It has been a warm September. Every time that I walked to the nearest stores, which are admittedly 10 blocks away, I felt my pores opening up to the heat, trickles of perspiration coursing down the back. But yesterday, unexpectedly, there was a nip in the air. A beautiful evening had finally arrived. All I could do was bask in its breezy charm, let the breeze ruffle my hair and alongside rush through the rows of trees towering over me as it spoke to my senses in some strange tongue. Psithurism. Sonic and haunting. If there is heaven, it is to be found in the music of nature. In the gushing of that brook, in the breeze that ripples through canopies, in the ebb and tide of the waves…
Houses flanking the blocks with tamed and untamed patches of gardens, the ones matted with tangled ivy catching the eye because there is a certain something about wild overgrown beauty. The occupants of many house fronts: pointy-hatted witches, ghouls and skeletal figures swaying behind fences, a few macabre grins, autumnal wreaths in hues of gold, orange and russet upon doors, porches with autumnal leaves twirled around the balustrades. My kind of porch, I thought.
And then just like that, as I was strolling past an old rundown bakery, peering into windows scrawled with ‘try our cheese and nutella twists’, the feeling clamped down upon me. An intense wave of longing for the autumnal embrace of Northampton. The Racecourse, that sprawling park (you see it in all the shots) where I gathered leaves by the dozen every autumn, watched the seasons change in slow motion, where the trees were my beloved friends, where around this time the fallen leaves gather on the jogging path and trip merrily in the wind like children gone wild on a picnic, where the blustery wind threatens to rip the ponytail off your head as you run the length of its winding paths.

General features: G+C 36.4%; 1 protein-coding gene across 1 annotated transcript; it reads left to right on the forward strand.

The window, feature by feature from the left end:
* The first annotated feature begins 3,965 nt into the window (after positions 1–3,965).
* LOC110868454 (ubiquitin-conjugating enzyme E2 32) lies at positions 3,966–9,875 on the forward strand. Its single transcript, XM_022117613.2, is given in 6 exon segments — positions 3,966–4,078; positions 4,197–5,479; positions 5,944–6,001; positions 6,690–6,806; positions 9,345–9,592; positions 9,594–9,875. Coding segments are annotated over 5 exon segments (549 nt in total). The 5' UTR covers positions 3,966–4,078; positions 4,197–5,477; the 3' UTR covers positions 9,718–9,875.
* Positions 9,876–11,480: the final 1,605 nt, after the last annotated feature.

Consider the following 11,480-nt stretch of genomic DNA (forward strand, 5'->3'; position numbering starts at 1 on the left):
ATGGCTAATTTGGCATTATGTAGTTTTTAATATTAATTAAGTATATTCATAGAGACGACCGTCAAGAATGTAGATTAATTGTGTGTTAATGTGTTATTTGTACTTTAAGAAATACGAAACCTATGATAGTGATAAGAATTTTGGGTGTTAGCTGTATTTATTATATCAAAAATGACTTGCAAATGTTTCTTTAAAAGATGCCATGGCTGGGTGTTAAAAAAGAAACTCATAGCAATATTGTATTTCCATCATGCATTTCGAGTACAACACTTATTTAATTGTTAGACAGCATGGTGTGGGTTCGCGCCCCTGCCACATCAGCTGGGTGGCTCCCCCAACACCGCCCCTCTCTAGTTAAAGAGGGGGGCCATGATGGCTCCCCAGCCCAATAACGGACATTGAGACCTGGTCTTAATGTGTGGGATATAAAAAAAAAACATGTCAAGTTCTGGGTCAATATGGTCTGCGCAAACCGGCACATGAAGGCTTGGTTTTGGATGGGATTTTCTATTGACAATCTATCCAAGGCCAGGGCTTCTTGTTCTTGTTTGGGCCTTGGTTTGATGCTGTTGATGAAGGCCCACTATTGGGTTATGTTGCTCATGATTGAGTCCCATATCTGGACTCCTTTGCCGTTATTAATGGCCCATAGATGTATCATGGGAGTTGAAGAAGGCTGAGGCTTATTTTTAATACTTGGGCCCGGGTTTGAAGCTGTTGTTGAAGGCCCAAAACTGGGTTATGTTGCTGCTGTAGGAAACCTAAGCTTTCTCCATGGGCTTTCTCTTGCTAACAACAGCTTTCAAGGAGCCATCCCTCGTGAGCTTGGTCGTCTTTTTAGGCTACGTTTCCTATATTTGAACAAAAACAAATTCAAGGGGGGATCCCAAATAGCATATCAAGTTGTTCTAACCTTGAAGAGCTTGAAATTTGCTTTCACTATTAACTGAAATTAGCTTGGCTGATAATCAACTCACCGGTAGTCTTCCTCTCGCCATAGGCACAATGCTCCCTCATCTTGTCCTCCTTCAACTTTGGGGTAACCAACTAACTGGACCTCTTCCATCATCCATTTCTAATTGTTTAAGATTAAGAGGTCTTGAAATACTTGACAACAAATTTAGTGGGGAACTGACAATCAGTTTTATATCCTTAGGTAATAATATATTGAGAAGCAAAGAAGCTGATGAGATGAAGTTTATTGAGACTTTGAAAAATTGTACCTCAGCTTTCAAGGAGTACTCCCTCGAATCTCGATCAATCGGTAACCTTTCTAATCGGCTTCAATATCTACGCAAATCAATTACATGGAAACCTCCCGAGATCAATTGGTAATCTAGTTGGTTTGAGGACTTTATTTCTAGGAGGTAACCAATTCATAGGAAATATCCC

Below are the changes of season in The Racecourse which sprawls sublimely over 118 acres. How the scenes of life play out differently now from what it did centuries ago when cattle grazed upon its green vastness — a bucolic thought given that during the mid-1700s and 1800s it was the chosen spot for public executions. Convicts were brought over to the heath – that is now the park – in carts after they were allowed a last drink at the Bantam Cock pub a few miles off in Abington. In time, the gallows made way for recreational race meets before they were brought to a halt in 1904 after a fatal accident. Its final avataar was that of an army base and barracks during the two world wars before it was transformed into a refuge for pleasure seekers.
You would think that were might be dark memories clinging to the leaves. Yet it does not feel like the kind of place that holds onto disturbing memories. It is the stomping grounds of little girls and boys training in football, families armed with blankets and picnic baskets during summer, teenagers roller skating with abandon, school boys and girls romancing each other under the boughs of those trees, big and small dogs sizing each other up as they patter around with great solemnity, and the ubiquitous cyclists and runners. On the 5th of November, every year, when the Yeomen of the Guard search the Houses of Parliament in London ceremonially for whiffs of gunpowder-laden plots, in Northampton Guy Fawkes night is the occasion for a great bonfire on the green, hot drinks for shivering enthusiastic residents and fireworks beneath a star-laden sky.
There is a dragon too who lies half asleep at one end of the park as if in wait that someone should say those magic words, ‘Dra…’. Shush. Meanwhile if you keep running down the straight path, at the other edge of the park is a disused tram shelter and The White Elephant. From across the road, this pub taunts the hapless jogger with the wondrously warm smell of pizzas baking away in its wood-fired ovens. Now seasons may come and seasons may go, my friend, but that remains a given on Friday nights throughout the year.